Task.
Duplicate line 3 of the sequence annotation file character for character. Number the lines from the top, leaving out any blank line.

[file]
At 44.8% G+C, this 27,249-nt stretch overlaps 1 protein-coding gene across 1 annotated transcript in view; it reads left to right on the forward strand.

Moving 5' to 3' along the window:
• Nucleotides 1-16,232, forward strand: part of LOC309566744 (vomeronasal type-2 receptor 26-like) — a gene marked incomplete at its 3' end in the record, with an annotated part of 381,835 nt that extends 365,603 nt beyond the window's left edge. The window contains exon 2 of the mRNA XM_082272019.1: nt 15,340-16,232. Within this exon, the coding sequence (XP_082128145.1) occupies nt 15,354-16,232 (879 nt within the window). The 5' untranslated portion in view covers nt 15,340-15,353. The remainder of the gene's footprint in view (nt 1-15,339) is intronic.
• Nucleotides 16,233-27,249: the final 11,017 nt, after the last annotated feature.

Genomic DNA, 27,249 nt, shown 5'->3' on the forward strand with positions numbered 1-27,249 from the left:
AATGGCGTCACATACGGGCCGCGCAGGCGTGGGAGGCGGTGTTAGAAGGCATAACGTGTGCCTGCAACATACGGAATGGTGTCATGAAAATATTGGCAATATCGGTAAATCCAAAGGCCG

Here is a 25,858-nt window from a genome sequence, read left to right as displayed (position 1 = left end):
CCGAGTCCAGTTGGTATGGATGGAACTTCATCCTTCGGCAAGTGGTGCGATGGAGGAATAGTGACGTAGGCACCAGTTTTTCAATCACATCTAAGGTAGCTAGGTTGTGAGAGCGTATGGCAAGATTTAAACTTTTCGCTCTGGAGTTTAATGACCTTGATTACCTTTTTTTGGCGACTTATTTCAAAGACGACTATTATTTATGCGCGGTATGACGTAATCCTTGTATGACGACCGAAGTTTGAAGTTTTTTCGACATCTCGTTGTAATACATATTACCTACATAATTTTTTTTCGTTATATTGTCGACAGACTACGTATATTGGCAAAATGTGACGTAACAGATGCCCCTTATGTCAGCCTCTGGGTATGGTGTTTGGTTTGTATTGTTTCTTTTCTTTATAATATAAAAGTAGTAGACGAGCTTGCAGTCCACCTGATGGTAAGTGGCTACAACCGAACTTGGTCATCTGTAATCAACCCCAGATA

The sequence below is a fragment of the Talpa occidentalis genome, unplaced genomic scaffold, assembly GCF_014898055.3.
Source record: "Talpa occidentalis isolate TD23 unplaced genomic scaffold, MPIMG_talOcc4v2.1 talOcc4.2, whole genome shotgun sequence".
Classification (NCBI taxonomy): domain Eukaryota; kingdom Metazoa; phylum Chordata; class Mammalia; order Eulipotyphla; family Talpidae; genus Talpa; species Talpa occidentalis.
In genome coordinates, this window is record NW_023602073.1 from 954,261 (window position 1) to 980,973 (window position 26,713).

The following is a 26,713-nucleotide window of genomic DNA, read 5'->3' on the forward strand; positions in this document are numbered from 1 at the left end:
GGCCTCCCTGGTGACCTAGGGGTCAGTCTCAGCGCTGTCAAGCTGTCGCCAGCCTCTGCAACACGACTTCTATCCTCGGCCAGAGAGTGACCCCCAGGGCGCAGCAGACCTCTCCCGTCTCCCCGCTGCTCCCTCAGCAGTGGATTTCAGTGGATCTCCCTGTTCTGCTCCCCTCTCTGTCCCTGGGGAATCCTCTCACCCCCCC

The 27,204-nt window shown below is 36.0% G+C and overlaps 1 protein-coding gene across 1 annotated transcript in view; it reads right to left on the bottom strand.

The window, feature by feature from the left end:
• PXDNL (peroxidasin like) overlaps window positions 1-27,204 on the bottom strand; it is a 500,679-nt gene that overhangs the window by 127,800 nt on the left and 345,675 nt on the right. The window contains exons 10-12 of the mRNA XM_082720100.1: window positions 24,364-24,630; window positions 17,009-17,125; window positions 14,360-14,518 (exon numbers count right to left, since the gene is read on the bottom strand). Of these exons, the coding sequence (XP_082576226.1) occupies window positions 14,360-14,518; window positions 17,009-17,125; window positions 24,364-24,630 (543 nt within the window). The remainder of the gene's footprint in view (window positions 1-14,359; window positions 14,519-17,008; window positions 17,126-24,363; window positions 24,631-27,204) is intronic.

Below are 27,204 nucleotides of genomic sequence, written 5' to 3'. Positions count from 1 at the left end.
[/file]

• Nucleotides 1-16,232, forward strand: part of LOC309566744 (vomeronasal type-2 receptor 26-like) — a gene marked incomplete at its 3' end in the record, with an annotated part of 381,835 nt that extends 365,603 nt beyond the window's left edge. The window contains exon 2 of the mRNA XM_082272019.1: nt 15,340-16,232. Within this exon, the coding sequence (XP_082128145.1) occupies nt 15,354-16,232 (879 nt within the window). The 5' untranslated portion in view covers nt 15,340-15,353. The remainder of the gene's footprint in view (nt 1-15,339) is intronic.